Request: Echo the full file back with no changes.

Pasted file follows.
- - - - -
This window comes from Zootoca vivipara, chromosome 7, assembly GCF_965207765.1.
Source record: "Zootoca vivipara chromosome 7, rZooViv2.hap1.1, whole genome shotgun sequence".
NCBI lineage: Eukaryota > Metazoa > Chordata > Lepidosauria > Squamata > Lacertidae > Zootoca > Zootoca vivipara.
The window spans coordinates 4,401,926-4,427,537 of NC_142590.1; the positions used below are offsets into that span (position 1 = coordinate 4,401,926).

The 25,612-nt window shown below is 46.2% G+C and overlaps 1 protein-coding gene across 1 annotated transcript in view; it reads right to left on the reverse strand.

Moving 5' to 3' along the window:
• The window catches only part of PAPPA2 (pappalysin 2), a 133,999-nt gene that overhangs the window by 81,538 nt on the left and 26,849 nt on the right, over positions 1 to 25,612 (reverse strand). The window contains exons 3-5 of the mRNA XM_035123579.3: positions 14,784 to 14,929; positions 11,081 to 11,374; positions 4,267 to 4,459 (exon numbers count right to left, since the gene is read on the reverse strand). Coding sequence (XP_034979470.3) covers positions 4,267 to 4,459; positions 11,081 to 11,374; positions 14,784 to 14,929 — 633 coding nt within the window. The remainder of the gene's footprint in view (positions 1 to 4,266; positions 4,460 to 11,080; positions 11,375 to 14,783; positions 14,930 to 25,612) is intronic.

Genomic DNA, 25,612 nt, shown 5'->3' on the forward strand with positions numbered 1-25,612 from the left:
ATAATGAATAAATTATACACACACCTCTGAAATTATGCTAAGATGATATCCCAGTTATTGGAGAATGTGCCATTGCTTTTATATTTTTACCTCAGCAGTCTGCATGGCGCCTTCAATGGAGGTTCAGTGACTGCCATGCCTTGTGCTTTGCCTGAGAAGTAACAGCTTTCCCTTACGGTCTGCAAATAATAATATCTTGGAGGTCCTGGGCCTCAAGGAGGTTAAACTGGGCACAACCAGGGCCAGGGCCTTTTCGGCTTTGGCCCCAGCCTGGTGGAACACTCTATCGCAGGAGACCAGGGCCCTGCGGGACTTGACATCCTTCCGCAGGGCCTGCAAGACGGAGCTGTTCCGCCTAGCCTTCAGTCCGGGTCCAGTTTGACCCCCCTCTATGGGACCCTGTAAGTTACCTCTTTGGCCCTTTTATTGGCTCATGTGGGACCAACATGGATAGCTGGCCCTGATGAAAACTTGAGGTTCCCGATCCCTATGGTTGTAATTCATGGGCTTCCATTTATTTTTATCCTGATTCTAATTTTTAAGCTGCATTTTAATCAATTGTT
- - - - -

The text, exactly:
This window comes from Zootoca vivipara, chromosome 7, assembly GCF_965207765.1.
Source record: "Zootoca vivipara chromosome 7, rZooViv2.hap1.1, whole genome shotgun sequence".
NCBI lineage: Eukaryota > Metazoa > Chordata > Lepidosauria > Squamata > Lacertidae > Zootoca > Zootoca vivipara.
The window spans coordinates 4,401,926-4,427,537 of NC_142590.1; the positions used below are offsets into that span (position 1 = coordinate 4,401,926).

The 25,612-nt window shown below is 46.2% G+C and overlaps 1 protein-coding gene across 1 annotated transcript in view; it reads right to left on the reverse strand.

Moving 5' to 3' along the window:
• The window catches only part of PAPPA2 (pappalysin 2), a 133,999-nt gene that overhangs the window by 81,538 nt on the left and 26,849 nt on the right, over positions 1 to 25,612 (reverse strand). The window contains exons 3-5 of the mRNA XM_035123579.3: positions 14,784 to 14,929; positions 11,081 to 11,374; positions 4,267 to 4,459 (exon numbers count right to left, since the gene is read on the reverse strand). Coding sequence (XP_034979470.3) covers positions 4,267 to 4,459; positions 11,081 to 11,374; positions 14,784 to 14,929 — 633 coding nt within the window. The remainder of the gene's footprint in view (positions 1 to 4,266; positions 4,460 to 11,080; positions 11,375 to 14,783; positions 14,930 to 25,612) is intronic.

Genomic DNA, 25,612 nt, shown 5'->3' on the forward strand with positions numbered 1-25,612 from the left:
ATAATGAATAAATTATACACACACCTCTGAAATTATGCTAAGATGATATCCCAGTTATTGGAGAATGTGCCATTGCTTTTATATTTTTACCTCAGCAGTCTGCATGGCGCCTTCAATGGAGGTTCAGTGACTGCCATGCCTTGTGCTTTGCCTGAGAAGTAACAGCTTTCCCTTACGGTCTGCAAATAATAATATCTTGGAGGTCCTGGGCCTCAAGGAGGTTAAACTGGGCACAACCAGGGCCAGGGCCTTTTCGGCTTTGGCCCCAGCCTGGTGGAACACTCTATCGCAGGAGACCAGGGCCCTGCGGGACTTGACATCCTTCCGCAGGGCCTGCAAGACGGAGCTGTTCCGCCTAGCCTTCAGTCCGGGTCCAGTTTGACCCCCCTCTATGGGACCCTGTAAGTTACCTCTTTGGCCCTTTTATTGGCTCATGTGGGACCAACATGGATAGCTGGCCCTGATGAAAACTTGAGGTTCCCGATCCCTATGGTTGTAATTCATGGGCTTCCATTTATTTTTATCCTGATTCTAATTTTTAAGCTGCATTTTAATCAATTGTT